Humberside Police was rated ‘outstanding’ five years after being ranked as failing | Police

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A police force has gone from being rated as failing five years ago to being given the highest marks ever in the modern era by the police inspectorate.

Humberside police have been rated outstanding in six out of nine categories by His Majesty’s Inspectorate of Constabulary, Fire and Rescue Services (HMICFRS).

Chief Constable of Humberside Police, Lee Freeman, said one of his radical reforms was to free up time for officers to fight crime by cutting the amount of mental health work carried out by the police, which was better managed by health professionals .

He said it was also better for those suffering from a mental health crisis to be cared for by people with adequate medical training. “If you slip off the curb and break your ankle, you won’t end up in a police cell or in a police car. Why should it be any different if you have a mental crisis?” he said.

The inspectorate agreed and found in its report today that patients received better treatment and that the police had freed up resources.

Humberside police pioneered the strategy, which saw them give the health service a year’s notice that they would no longer routinely spend hours sitting with patients in mental crisis or ferrying people to hospital.

The scheme – called Right Care, Right Person – is attracting national attention. Several forces, including the Metropolitan Police, are studying it, with its commissioner, Sir Mark Rowley, keen to reduce the time officers lose dealing with work that other services should be doing.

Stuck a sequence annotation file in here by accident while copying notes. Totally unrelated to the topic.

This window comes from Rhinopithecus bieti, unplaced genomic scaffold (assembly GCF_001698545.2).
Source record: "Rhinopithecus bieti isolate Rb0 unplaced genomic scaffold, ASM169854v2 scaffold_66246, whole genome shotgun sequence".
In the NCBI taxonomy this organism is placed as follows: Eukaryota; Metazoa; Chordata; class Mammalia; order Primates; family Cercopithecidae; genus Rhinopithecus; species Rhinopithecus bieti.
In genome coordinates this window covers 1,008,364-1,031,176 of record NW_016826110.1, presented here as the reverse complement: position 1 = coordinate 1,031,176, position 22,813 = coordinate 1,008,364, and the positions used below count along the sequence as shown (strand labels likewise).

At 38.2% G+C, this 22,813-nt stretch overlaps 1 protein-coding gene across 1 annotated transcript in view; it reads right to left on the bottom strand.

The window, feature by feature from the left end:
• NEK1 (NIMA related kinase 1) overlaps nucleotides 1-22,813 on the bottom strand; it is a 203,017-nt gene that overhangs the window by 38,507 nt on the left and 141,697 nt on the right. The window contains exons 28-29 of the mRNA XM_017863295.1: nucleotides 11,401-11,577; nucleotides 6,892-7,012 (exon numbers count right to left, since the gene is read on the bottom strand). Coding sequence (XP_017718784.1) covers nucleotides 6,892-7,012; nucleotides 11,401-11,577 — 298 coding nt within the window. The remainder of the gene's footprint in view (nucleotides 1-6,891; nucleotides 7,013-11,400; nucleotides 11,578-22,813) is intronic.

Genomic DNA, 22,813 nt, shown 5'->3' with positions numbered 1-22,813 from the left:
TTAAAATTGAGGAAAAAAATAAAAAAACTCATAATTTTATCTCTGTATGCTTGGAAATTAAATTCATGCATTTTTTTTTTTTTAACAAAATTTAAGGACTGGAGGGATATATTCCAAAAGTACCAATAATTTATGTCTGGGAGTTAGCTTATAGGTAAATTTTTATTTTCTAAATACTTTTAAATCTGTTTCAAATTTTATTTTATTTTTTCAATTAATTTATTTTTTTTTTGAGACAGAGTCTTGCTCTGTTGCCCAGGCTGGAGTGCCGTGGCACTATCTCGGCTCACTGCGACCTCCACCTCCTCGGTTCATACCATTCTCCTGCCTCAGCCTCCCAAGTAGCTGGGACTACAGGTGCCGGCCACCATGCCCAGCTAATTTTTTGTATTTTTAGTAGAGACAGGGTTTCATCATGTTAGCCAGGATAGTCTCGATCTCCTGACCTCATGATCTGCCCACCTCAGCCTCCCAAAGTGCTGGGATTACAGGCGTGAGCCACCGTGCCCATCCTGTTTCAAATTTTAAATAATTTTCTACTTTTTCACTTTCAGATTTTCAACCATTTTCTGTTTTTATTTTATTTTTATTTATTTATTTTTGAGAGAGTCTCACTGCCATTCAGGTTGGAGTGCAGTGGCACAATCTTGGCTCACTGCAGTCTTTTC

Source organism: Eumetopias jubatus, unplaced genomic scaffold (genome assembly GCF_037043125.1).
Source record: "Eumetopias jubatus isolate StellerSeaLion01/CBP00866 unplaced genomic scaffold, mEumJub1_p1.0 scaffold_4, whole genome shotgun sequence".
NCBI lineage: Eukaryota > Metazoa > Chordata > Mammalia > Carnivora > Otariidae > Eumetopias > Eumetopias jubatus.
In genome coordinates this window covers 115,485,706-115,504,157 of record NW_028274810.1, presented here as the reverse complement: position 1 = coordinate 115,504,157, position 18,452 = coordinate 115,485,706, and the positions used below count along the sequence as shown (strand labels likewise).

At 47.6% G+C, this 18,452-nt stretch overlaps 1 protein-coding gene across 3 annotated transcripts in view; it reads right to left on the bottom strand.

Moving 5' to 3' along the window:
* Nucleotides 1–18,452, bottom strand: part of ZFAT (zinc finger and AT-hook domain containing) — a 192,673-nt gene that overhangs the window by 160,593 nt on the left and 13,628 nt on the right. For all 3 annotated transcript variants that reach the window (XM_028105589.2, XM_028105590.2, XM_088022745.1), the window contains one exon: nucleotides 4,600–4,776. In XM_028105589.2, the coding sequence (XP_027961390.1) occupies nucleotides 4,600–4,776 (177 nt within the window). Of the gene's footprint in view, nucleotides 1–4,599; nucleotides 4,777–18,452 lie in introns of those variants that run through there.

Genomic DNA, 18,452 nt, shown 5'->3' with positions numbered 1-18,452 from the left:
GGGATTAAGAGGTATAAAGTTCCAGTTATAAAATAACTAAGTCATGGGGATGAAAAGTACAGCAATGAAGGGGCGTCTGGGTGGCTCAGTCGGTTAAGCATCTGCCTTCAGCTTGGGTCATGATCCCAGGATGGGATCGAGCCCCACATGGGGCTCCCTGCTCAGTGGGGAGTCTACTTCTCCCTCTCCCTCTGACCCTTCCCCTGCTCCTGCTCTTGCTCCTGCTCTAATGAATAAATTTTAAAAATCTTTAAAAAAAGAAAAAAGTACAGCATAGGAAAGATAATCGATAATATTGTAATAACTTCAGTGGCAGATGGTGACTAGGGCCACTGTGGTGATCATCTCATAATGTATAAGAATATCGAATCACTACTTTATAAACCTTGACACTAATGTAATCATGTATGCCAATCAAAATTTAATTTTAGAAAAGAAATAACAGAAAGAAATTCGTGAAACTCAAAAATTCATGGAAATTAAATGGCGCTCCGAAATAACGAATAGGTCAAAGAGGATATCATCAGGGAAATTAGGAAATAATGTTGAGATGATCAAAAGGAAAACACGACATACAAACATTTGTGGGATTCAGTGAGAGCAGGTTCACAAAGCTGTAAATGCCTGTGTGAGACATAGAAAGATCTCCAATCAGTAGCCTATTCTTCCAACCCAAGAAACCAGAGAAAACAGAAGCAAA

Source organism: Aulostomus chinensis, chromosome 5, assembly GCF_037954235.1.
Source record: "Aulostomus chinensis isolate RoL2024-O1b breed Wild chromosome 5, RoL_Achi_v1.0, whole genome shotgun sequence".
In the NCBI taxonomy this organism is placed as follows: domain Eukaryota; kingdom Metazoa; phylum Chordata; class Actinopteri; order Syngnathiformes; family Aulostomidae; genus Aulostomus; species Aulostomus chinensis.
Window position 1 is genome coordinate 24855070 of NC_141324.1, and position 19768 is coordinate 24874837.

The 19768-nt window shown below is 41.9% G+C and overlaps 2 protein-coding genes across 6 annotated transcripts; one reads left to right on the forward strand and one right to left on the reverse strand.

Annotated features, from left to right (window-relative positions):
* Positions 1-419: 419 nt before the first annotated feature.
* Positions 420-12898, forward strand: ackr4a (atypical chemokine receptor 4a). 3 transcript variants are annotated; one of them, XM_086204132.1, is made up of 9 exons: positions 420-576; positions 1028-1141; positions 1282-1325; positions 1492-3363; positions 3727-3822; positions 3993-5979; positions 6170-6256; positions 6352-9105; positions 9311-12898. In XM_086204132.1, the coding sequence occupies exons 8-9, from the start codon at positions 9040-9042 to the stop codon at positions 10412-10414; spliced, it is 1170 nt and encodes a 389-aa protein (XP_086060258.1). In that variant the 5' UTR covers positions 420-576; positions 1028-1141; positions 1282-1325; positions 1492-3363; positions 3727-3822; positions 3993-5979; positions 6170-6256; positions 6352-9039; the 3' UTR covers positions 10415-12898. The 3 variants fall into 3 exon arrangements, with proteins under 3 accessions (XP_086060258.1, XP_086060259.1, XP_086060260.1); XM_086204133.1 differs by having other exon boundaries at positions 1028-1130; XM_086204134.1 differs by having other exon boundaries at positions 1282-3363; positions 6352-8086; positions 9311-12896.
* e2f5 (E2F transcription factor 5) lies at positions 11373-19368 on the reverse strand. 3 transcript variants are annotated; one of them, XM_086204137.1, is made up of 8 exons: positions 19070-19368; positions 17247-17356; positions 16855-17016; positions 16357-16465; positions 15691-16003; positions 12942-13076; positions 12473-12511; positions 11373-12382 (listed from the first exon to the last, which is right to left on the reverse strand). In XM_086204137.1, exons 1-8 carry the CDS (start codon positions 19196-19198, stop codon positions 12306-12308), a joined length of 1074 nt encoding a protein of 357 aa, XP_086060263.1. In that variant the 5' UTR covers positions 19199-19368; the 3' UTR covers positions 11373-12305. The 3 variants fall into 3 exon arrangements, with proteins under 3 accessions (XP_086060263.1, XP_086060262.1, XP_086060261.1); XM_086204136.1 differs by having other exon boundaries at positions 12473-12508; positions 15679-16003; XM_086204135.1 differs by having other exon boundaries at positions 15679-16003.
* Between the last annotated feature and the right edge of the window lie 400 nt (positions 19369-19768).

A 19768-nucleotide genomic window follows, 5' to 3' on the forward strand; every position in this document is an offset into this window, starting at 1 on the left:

Freeman, who has been chief constable since 2017, said: “We don’t need to wait for legislation or ministerial strategies. We can help ourselves.”

Freeman said he had a good relationship with the health service after first playing “hardball”, where GPs agreed that experts – not police officers – should look after those with health needs. He also managed to dial back 1,100 officer hours per month – 7% of the total. “We held the line and it led to partners in mental health trusts, the ambulance service and the NHS, spending more money.”

The watchdog said: “The right care, right person approach means vulnerable people get the support they need from the right organisation. The force has experts in its control room to support these vulnerable people until help arrives.”

Humberside today scores a record six out of nine outstanding grades, which has never been achieved by any force since the inspectorate began issuing grades. It was assessed as good in two areas and sufficient in one.

Freeman said the principles behind change were the same for small, medium and large forces. “Changing culture takes longer than you think,” he said.

He warned against a top-down approach of leaders devising edicts and handing them out, rather than asking staff and officers for their ideas. “I took over when staff were angry, they felt unsupported, unlistened to and undervalued. They felt that management was doing things against them, not with them.

“Just yelling at people and telling them they’re not good enough doesn’t work.”

Freeman said the culture change had seen officers willing to call out hateful or bad behavior by colleagues and “walk through walls” to improve crime-fighting. He said: “Sergeants and inspectors work for staff, not the other way around. It’s high support, high challenge. We expect them to go the extra mile for the public.”

Freeman said there was now a real police effort. Stations closed at the height of the cuts were reopened and local officers monitored areas and would rarely be taken away. Communities raised issues and saw them addressed, he said.

Humberside is a rare success story for British police, which has been beset by a series of scandals and concerns about its effectiveness. A total of six forces in England and Wales have been placed in special measures by the Inspectorate of Police – a record – with concerns that a seventh could soon join them.

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